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Lymphadenopathy

more about Lymphadenopathy


  • There are "home bases" throughout the body which house collections of cells to fight infection, destroy debris, and attack foreign substances.  These home bases are the lymph nodes.  When they are very actively performing one of their functions, they enlarge.  Usually, a group of them enlarge at the same time.
  • Quite large lymph nodes can be felt through the skin or sometimes seen on X-ray.  This enlargement is called lymphadenopathy.

  • Spherical lumps beneath the skin, measuring approximately 1/4" to 1/2" diameter, which may or may not be tender.
  • The enlarged lymph nodes are especially likely in certain areas: in the neck, in back of the scalp, in the armpits, and in the groin area.

  • The cause is often unknown.  When a lymph node biopsy is done, it often shows only that there are more of the lymph node cells in the node than are usually present.  This is called "reactive hyperplasia," but doesn't reveal a specific cause.
  • At other times, a specific cause is identified.  A few examples follow:
    1. Pharyngitis, Tonsillitis, minor Skin Infections, minor scalp infections, ringworm, and other ailments that are usually minor
    2. Cat-Scratch Disease
    3. Infectious Mononucleosis ("mono")
    4. Tuberculosis
    5. Juvenile Rheumatoid Arthritis
    6. AIDS
    7. Medication side-effects such as sulfa drugs or Dilantin

  • Diagnosis often requires a very detailed history and physical examination.  At times, X-rays or blood tests are needed, or a lymph node aspiration (drawing tissue juice out of the node with a needle), or a lymph node biopsy.
  • Infectious Mononucleosis: There is often a history of weakness, tiredness, fever, and sore throat in a teenager.  Additionally, the tonsils are enlarged and a particular blood cell shows up in large numbers when a complete blood count is done.  This unusual blood cell is called an atypical lymphocyte.  The lymph nodes in the neck usually enlarge greatly.
  • Tuberculosis: There is often a history of cough, exposure to Tuberculosis, an X-ray showing the typical X-ray findings of childhood Tuberculosis in a lung, and a positive skin test for Tuberculosis, called a PPD.  Tuberculosis enlarges lymph nodes near the affected lung, and sometimes enlarges lymph nodes in the neck.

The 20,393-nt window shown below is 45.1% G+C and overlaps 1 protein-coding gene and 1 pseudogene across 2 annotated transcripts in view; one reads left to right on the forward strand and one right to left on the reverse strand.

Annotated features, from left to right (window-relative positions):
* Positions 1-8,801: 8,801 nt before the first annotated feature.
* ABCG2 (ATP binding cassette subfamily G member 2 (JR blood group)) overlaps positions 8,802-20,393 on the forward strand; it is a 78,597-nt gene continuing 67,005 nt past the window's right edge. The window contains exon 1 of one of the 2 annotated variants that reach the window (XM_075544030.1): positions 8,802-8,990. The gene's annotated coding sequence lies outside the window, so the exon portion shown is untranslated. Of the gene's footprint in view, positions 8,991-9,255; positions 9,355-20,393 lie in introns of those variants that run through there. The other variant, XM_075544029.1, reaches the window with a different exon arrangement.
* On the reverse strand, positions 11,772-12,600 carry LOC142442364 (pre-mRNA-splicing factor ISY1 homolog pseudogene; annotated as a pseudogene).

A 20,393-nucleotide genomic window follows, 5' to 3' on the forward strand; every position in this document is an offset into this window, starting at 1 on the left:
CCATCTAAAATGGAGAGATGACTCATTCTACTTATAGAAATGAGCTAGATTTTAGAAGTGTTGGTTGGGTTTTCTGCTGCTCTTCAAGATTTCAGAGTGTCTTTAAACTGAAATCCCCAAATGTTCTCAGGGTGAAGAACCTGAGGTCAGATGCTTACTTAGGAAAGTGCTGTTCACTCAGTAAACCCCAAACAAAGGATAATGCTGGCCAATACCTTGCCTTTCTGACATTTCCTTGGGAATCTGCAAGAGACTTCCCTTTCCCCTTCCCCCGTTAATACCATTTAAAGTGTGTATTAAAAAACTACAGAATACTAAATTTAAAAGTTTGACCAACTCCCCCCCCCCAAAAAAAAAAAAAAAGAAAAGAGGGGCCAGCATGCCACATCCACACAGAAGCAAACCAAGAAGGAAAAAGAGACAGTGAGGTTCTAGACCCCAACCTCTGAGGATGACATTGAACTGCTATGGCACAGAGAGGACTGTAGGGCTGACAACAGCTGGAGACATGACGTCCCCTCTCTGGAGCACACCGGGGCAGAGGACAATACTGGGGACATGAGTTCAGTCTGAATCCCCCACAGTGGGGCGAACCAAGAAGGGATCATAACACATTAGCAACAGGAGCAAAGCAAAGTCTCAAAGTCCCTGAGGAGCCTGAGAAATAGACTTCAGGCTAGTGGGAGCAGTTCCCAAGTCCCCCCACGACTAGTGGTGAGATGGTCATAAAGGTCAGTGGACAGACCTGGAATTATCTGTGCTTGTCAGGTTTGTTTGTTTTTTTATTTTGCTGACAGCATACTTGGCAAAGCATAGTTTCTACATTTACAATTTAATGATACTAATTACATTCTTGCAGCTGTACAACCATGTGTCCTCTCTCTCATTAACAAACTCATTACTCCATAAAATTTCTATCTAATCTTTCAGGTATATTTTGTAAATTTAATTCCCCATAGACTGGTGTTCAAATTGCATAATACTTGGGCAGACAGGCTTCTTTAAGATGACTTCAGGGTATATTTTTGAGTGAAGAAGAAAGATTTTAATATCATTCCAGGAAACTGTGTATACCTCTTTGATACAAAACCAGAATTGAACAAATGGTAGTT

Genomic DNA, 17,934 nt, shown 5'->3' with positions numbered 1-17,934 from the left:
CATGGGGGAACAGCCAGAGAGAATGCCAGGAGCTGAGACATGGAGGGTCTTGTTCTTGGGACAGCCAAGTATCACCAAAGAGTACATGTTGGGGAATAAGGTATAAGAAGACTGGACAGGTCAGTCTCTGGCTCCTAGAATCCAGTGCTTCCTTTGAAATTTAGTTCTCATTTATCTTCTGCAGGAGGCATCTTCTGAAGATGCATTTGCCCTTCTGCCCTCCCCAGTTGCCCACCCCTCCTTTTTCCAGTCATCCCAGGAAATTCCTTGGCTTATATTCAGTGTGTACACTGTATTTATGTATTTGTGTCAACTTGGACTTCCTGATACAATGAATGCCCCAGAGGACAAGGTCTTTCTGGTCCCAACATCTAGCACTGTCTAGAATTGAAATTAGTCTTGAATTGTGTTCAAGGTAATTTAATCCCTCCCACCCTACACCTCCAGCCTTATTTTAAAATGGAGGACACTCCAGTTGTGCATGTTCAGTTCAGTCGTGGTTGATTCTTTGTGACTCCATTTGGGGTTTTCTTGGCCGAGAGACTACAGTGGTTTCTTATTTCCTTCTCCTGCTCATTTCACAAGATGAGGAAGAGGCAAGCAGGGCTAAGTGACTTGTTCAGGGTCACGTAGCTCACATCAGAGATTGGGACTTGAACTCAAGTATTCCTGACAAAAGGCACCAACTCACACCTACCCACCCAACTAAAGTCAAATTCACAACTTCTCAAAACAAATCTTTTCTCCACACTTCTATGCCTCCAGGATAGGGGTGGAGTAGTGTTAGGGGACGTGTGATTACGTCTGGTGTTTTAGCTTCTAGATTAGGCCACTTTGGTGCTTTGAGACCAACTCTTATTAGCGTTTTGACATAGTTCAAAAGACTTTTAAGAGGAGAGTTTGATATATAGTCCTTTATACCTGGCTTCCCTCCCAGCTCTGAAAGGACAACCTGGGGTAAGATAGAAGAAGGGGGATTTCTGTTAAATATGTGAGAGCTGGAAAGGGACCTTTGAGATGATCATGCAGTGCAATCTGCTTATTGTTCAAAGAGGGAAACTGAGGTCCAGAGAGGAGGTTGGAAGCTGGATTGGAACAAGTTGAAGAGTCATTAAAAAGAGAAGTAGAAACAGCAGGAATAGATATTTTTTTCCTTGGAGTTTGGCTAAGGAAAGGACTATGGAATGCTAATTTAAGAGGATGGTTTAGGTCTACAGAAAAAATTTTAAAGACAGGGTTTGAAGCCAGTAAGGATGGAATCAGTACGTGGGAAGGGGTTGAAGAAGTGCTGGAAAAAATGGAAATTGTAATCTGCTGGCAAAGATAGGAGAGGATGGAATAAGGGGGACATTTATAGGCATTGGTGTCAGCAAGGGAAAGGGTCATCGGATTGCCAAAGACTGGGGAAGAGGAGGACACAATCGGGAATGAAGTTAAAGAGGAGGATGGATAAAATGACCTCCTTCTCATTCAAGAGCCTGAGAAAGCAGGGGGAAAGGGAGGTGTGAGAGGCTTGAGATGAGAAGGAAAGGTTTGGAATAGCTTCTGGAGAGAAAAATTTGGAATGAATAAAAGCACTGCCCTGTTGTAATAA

• Childhood (past the age of infancy) is the major risk factor, since a child's lymph nodes over-react with much swelling to just about any cause of lymph node enlargement.  An adult's lymph nodes are not as likely to swell.

  • Treatment depends on treating the underlying condition; for example, treating an infection (Tonsillitis) or stopping the offending medication (sulfa drug).
  • When the cause of lymph node enlargement is unknown, a physician might choose watchful waiting for 3-4 weeks to see if the lymphadenopathy resolves, and then proceed with a lymph node biopsy if the condition is still present.
  • Another common approach, if the lymphadenopathy is in the neck, is to give the child a short course of antibiotics in the hopes that a minor bacterial infection will respond to this treatment.

  • Rarely, the enlarged lymph nodes will break open and drain some of their material onto the skin.
  • Rarely, when a lymph node is biopsied, it will heal with a draining connection to the skin surface.

  • If you feel any lump or lumps beneath your child's skin, whether the lump is tender or not, point this out to your child's physician so that this can be evaluated fully.




more about Lymphadenopathy


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